Pro Perspectives 9/28/23






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September 28, 2023

We get the Fed’s favored inflation gauge tomorrow.

As you can see in the chart below, it has been moving the right direction, but well shy of the Fed’s target of 2%.

The expectation for tomorrow’s numbers (for the month of August), is 3.9% on this year-over-year number.  On the monthly number, which Jerome Powell referenced in his recent Fed meeting, it’s expected to come in at 0.2%.  

If the year-over-year number does indeed come in below 4%, it will be the lowest since inflation peaked in February of last year (the month before the Fed started the tightening cycle).  

If the monthly change comes in at 0.2%, that would be three consecutive months at that low level, which if annualized the Fed is looking at inflation running less than 2.5%.

This is in line with the cpi data we talked about earlier in the month.

Remember, we looked at this chart …

If both core and headline inflation were to grow at around the average of the past three months (monthly rate of change), the paths would cross by the end of the year, and the core (what the Fed cares most about) would be in the mid-2s by the mid-2024, which happens to be when the market has been expecting rate cuts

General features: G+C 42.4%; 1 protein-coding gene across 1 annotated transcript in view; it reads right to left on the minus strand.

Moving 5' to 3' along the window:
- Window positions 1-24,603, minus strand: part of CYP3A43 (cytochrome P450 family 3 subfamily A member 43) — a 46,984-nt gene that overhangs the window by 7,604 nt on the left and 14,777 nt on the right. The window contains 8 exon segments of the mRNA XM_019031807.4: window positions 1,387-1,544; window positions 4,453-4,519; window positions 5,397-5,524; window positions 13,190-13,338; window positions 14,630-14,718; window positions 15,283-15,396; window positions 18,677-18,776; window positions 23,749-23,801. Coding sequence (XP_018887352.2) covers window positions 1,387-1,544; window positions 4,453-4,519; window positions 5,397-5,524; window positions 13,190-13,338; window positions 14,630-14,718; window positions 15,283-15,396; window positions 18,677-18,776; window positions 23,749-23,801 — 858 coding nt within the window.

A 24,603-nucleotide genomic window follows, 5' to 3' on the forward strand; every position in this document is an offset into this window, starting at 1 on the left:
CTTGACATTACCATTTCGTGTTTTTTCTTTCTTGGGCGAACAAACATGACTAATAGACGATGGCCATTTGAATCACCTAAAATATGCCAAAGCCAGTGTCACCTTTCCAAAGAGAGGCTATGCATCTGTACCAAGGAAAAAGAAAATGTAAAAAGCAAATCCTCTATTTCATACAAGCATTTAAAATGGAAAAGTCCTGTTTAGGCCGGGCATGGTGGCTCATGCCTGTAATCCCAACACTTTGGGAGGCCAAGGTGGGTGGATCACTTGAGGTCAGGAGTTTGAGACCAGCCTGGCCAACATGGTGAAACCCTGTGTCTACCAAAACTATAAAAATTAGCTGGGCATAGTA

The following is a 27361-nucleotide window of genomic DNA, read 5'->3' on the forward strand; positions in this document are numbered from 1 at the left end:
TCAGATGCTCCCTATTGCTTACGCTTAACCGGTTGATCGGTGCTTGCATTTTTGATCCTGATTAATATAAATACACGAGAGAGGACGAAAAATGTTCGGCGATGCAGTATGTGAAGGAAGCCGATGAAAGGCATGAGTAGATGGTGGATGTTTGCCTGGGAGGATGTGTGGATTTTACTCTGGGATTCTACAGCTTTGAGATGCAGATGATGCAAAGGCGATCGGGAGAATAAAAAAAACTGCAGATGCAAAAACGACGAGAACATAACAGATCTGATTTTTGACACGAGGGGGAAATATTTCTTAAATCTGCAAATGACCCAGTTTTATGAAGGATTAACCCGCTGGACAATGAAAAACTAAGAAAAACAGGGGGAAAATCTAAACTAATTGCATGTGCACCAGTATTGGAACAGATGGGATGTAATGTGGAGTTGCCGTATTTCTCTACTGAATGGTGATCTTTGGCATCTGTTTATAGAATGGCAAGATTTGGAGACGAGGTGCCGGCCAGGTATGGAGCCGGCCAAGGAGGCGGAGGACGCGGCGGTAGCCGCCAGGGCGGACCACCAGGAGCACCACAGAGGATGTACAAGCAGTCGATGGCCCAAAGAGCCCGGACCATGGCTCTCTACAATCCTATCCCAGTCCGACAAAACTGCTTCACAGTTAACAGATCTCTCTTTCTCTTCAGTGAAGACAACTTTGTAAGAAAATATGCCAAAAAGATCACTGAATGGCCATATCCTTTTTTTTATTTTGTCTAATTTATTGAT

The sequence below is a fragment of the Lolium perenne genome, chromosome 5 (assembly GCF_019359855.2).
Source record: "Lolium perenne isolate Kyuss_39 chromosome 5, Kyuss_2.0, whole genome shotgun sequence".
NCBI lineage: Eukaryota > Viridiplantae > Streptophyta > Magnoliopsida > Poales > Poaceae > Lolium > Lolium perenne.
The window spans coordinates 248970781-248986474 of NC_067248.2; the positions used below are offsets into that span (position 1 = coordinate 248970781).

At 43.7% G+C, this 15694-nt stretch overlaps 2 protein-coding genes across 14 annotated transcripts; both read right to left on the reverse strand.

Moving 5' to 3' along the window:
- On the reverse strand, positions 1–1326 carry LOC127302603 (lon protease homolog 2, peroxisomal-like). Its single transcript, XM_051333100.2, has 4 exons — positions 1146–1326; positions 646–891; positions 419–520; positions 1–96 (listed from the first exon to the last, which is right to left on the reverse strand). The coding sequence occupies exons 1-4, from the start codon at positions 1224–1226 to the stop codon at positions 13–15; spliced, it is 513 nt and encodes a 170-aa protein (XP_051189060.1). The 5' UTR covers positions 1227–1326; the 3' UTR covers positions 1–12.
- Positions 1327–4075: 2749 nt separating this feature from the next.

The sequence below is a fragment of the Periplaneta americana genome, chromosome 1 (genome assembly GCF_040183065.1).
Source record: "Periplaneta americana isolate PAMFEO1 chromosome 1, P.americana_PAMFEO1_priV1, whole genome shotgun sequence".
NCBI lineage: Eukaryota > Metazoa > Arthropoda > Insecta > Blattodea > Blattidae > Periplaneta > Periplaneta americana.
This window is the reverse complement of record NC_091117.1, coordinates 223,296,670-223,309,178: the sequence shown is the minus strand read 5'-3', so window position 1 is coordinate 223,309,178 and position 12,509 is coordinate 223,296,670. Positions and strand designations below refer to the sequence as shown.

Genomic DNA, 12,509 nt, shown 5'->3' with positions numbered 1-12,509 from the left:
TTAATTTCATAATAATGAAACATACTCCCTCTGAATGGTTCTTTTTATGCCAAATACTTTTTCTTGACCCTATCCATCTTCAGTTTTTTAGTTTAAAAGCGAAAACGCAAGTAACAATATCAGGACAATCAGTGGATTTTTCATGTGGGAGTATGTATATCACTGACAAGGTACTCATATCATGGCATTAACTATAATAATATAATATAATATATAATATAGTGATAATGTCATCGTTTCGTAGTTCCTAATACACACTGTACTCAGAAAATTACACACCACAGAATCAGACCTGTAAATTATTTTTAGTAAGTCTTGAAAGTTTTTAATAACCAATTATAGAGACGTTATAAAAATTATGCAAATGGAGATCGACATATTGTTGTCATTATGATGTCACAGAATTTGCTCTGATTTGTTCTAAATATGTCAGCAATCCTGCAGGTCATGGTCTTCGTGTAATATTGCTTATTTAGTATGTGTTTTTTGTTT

Of course, the Fed tried to disabuse the market of that expectation in the communications from their September 20 meeting, by removing two rate cuts from their projections for 2024.

They want us thinking “higher rates for longer,” which is intended to suppress demand (despite the sustained disinflationary trend, driven by a crash in money supply growth).

Just like they wanted us thinking inflation was “transitory” back in 2021, which we can only assume was intended to keep the consumption fire burning (in the face of a textbook inflation boom, driven by the explosion in money supply growth).

Are they just prone to mistakes, or are they purposely managing to an outcome?

Let’s hope they aren’t manipulating toward a return of the post-GFC era of sluggish growth and ultra-low inflation, with the threat of deflation.

That would leave us with trillions-of-dollars of fiscal bullets fired, with no growth to show for it (a massive increase in debt, with no growth offset).

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